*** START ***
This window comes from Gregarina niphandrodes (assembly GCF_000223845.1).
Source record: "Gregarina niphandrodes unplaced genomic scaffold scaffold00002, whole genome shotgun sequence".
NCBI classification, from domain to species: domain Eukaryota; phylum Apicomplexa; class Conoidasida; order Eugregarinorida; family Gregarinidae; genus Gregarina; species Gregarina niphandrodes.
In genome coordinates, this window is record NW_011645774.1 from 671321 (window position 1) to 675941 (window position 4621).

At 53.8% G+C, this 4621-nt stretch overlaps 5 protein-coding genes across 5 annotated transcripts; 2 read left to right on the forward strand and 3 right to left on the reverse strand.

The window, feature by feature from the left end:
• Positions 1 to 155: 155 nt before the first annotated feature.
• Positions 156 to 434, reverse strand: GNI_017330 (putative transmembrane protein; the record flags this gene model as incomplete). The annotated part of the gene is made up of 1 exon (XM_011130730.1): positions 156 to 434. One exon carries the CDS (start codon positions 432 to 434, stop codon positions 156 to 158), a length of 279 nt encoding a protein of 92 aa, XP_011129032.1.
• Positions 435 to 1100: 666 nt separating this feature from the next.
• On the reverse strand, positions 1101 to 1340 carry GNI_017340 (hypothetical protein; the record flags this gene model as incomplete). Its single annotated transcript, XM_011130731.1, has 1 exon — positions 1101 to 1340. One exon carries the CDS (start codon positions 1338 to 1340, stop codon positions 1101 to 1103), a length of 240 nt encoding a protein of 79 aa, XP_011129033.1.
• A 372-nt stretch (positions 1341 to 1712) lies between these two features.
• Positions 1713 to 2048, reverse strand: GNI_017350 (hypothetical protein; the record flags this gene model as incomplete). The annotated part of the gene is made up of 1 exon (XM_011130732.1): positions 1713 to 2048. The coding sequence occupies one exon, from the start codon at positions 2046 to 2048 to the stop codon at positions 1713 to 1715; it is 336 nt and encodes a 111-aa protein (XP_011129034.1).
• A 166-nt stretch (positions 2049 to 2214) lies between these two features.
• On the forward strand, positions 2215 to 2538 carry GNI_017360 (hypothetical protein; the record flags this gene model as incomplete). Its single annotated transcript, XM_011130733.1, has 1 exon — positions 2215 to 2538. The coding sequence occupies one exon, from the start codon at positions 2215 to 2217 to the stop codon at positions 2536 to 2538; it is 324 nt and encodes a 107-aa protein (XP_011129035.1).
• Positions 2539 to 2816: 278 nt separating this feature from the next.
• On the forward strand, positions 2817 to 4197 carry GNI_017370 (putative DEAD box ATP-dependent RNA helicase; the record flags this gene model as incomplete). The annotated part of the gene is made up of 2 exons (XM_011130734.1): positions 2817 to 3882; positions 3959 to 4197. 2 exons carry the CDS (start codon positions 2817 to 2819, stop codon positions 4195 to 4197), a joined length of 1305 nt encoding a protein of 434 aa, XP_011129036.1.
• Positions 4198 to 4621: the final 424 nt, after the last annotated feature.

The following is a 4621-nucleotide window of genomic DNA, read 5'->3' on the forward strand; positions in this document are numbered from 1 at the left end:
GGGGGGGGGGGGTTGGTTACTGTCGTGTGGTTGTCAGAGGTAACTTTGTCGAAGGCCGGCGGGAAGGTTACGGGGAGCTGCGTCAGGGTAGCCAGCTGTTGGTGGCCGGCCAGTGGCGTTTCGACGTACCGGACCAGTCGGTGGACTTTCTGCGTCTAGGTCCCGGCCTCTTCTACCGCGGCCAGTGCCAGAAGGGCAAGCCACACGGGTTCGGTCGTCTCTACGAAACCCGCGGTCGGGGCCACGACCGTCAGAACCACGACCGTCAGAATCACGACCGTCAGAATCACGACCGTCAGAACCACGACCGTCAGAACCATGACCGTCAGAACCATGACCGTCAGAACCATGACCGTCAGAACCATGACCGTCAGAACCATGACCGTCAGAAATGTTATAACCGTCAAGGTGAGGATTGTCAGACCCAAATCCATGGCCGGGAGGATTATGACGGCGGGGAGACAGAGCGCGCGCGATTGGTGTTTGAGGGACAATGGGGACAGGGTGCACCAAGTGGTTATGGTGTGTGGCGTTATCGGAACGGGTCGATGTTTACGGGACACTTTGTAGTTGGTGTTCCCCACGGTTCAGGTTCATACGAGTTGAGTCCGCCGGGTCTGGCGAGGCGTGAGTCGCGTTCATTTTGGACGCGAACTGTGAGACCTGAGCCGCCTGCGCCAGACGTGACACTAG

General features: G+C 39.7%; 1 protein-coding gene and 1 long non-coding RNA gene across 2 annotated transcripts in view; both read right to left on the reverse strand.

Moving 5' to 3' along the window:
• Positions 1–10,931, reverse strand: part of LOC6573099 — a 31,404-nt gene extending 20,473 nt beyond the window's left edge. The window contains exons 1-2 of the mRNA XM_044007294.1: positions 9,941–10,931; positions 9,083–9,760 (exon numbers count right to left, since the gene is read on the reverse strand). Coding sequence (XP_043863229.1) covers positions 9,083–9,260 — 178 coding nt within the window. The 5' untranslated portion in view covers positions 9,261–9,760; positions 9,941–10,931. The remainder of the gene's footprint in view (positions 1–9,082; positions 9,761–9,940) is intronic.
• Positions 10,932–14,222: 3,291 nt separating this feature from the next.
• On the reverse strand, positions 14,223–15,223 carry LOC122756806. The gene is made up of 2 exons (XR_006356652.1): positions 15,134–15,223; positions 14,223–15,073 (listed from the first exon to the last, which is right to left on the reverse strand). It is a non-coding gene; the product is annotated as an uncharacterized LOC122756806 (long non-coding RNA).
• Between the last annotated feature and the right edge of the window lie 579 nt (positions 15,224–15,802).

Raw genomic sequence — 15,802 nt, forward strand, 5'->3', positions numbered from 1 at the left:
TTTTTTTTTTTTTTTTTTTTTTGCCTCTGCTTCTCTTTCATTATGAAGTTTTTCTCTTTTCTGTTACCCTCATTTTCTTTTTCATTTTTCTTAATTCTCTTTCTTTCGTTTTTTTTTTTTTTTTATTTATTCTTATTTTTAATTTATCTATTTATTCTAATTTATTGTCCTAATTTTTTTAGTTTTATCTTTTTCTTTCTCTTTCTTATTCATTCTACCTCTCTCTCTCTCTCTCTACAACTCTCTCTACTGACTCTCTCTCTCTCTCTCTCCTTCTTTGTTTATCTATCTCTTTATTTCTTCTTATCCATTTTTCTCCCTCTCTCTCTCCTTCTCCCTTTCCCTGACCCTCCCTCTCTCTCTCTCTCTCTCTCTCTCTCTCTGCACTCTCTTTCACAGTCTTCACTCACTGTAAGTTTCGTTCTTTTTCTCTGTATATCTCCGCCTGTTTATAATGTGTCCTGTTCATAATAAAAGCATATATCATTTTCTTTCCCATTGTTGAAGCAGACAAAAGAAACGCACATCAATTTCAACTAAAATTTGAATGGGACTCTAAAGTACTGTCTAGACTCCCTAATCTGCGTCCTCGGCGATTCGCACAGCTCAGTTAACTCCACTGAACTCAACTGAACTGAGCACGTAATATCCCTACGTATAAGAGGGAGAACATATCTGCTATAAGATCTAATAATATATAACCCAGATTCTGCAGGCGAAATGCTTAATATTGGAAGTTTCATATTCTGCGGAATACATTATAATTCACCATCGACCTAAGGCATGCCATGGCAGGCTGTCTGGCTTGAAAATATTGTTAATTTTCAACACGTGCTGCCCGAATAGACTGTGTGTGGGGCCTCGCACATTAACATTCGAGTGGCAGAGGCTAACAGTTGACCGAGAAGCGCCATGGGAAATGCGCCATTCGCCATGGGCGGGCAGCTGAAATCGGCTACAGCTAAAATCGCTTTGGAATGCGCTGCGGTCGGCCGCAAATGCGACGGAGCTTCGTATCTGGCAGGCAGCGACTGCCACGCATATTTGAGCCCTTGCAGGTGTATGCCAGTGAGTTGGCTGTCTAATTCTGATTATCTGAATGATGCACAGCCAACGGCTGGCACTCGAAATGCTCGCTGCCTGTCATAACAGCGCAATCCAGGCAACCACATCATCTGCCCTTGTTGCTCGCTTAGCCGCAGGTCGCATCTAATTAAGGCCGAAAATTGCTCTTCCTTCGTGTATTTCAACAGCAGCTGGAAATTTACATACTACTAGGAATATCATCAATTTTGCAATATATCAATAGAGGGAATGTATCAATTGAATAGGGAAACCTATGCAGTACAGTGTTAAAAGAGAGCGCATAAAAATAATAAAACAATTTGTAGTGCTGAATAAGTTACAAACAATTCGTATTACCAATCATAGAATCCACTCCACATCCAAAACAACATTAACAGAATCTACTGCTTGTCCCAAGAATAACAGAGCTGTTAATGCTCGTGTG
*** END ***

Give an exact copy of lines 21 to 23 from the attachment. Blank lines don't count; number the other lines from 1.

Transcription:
Moving 5' to 3' along the window:
• Positions 1–10,931, reverse strand: part of LOC6573099 — a 31,404-nt gene extending 20,473 nt beyond the window's left edge. The window contains exons 1-2 of the mRNA XM_044007294.1: positions 9,941–10,931; positions 9,083–9,760 (exon numbers count right to left, since the gene is read on the reverse strand). Coding sequence (XP_043863229.1) covers positions 9,083–9,260 — 178 coding nt within the window. The 5' untranslated portion in view covers positions 9,261–9,760; positions 9,941–10,931. The remainder of the gene's footprint in view (positions 1–9,082; positions 9,761–9,940) is intronic.
• Positions 10,932–14,222: 3,291 nt separating this feature from the next.